7. We can imagine technology as a lattice-like system that mediates between the human being, on one hand, and the universe on the other. As a very rough sketch of fundamental human needs, we could list drives like communication, survival/expansion, power/safety and art. (In fact, an attempt to make some of these subordinate to others would constitute an ethical/philosophical system. Here we do not need such a distinction, and the one I have made is arbitrary and incomplete.) When we place our fundamental drives on one end, and the resources and conditions provided by the universe on another – elements and particles, physical laws and constants – we can begin to guess how new technologies arise and where they can have a place. The universe is a precondition of the earth, which is a precondition of animals and plants, which we currently eat. And food is currently a precondition of our survival. But we can imagine a future in which we are not dependent on the earth for food, having spread to other planets. We can imagine a future in which oil and nuclear power are no longer necessary as energy sources, because something else has taken their place. New possibilities entering the diagram like this adds more structure in the middle – more beef – but the motivating top level and the supplying bottom level do not change perceptibly. (Of course, if they did, beyond our perception, they could be made part of an even larger lattice with a new bottom and top configuration.)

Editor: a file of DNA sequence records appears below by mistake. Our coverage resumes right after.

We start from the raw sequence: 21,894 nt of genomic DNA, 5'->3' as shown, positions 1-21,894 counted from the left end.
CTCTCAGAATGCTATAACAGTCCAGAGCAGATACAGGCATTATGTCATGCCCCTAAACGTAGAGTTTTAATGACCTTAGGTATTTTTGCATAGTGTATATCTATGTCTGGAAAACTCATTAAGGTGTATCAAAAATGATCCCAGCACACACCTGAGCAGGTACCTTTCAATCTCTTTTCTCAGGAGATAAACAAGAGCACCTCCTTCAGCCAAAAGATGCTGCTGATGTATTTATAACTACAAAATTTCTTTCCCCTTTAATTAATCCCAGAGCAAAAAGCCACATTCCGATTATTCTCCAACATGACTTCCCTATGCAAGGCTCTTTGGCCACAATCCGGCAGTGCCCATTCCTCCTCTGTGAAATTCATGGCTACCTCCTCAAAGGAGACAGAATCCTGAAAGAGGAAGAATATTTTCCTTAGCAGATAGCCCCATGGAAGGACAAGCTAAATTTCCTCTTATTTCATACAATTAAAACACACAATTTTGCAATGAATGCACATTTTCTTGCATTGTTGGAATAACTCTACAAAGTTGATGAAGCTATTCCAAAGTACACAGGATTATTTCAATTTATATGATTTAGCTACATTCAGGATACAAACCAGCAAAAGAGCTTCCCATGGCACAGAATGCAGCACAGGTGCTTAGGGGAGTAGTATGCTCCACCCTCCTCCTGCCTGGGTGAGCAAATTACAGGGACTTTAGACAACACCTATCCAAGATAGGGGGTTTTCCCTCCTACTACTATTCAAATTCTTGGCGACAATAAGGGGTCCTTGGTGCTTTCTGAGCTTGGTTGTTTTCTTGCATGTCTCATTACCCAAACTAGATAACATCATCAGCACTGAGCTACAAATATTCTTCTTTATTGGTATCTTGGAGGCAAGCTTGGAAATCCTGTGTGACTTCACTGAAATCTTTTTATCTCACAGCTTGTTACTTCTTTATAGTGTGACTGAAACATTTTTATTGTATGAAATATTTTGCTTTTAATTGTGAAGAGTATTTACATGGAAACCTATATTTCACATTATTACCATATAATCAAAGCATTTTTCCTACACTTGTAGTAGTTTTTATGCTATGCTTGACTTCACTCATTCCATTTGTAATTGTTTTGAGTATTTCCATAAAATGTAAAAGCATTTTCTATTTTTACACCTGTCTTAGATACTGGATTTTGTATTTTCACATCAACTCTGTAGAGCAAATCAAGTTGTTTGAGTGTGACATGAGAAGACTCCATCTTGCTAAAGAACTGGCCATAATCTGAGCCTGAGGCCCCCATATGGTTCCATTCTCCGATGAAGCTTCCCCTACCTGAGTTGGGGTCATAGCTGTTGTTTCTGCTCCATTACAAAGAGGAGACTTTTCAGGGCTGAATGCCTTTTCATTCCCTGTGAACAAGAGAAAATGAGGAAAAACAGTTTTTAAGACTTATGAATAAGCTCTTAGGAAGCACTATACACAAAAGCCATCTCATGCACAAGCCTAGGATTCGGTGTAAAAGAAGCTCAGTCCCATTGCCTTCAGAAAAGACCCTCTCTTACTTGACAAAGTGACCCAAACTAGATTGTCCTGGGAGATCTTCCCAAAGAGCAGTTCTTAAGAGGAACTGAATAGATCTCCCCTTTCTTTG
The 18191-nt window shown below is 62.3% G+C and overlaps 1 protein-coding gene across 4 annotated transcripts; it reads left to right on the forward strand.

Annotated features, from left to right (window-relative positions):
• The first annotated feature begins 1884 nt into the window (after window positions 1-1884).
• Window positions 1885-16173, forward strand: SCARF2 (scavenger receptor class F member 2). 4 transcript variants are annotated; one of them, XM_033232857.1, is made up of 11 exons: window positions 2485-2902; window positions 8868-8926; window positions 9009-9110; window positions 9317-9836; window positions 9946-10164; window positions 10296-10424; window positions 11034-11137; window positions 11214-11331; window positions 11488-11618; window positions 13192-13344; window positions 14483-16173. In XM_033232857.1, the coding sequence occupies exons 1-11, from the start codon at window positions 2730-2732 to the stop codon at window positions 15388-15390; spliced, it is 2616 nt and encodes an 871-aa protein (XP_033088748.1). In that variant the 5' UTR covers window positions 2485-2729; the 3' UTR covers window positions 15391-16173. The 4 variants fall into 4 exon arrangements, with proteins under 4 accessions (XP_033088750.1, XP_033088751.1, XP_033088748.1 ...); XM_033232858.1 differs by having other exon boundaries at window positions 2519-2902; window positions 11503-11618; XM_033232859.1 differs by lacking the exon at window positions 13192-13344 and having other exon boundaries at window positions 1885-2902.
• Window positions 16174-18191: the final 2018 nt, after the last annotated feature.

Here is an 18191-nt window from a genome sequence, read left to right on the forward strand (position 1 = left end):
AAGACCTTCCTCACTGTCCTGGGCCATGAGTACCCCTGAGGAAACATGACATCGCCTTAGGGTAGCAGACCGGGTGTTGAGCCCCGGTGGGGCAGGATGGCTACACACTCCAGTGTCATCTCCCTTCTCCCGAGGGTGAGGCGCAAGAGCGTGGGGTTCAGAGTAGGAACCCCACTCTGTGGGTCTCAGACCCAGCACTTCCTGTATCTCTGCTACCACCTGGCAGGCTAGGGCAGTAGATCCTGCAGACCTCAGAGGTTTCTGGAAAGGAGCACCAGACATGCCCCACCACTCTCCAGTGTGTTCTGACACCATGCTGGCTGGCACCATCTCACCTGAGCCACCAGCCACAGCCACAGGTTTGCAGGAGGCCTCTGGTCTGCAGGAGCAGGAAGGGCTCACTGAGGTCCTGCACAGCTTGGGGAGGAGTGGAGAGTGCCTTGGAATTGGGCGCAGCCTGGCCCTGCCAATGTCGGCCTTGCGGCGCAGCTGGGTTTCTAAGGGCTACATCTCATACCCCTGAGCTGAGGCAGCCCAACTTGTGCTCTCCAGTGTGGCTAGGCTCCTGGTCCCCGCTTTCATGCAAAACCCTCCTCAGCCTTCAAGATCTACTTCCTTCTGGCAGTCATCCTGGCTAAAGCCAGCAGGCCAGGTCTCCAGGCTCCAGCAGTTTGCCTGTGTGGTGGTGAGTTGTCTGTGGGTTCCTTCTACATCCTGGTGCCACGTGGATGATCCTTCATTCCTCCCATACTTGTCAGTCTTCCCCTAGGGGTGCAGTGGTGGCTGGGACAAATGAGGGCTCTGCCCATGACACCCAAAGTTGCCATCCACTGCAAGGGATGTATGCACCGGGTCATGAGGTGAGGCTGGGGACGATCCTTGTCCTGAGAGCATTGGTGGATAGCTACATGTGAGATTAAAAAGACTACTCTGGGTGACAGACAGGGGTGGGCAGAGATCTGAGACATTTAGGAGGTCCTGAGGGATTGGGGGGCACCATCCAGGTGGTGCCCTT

8. Technology is a means to the establishment of permanence, and a re-encoding of human desires into reality.

9. New technologies arise constantly. But can this evolutionary process go on forever? Does the lattice converge towards a final state?

Comment » | Philosophy

Overloading words in research and programming

March 11th, 2010 — 3:16pm

In research and academia, one of the fundamental activities is the invention and subsequent examination of new concepts. For concepts, we need names.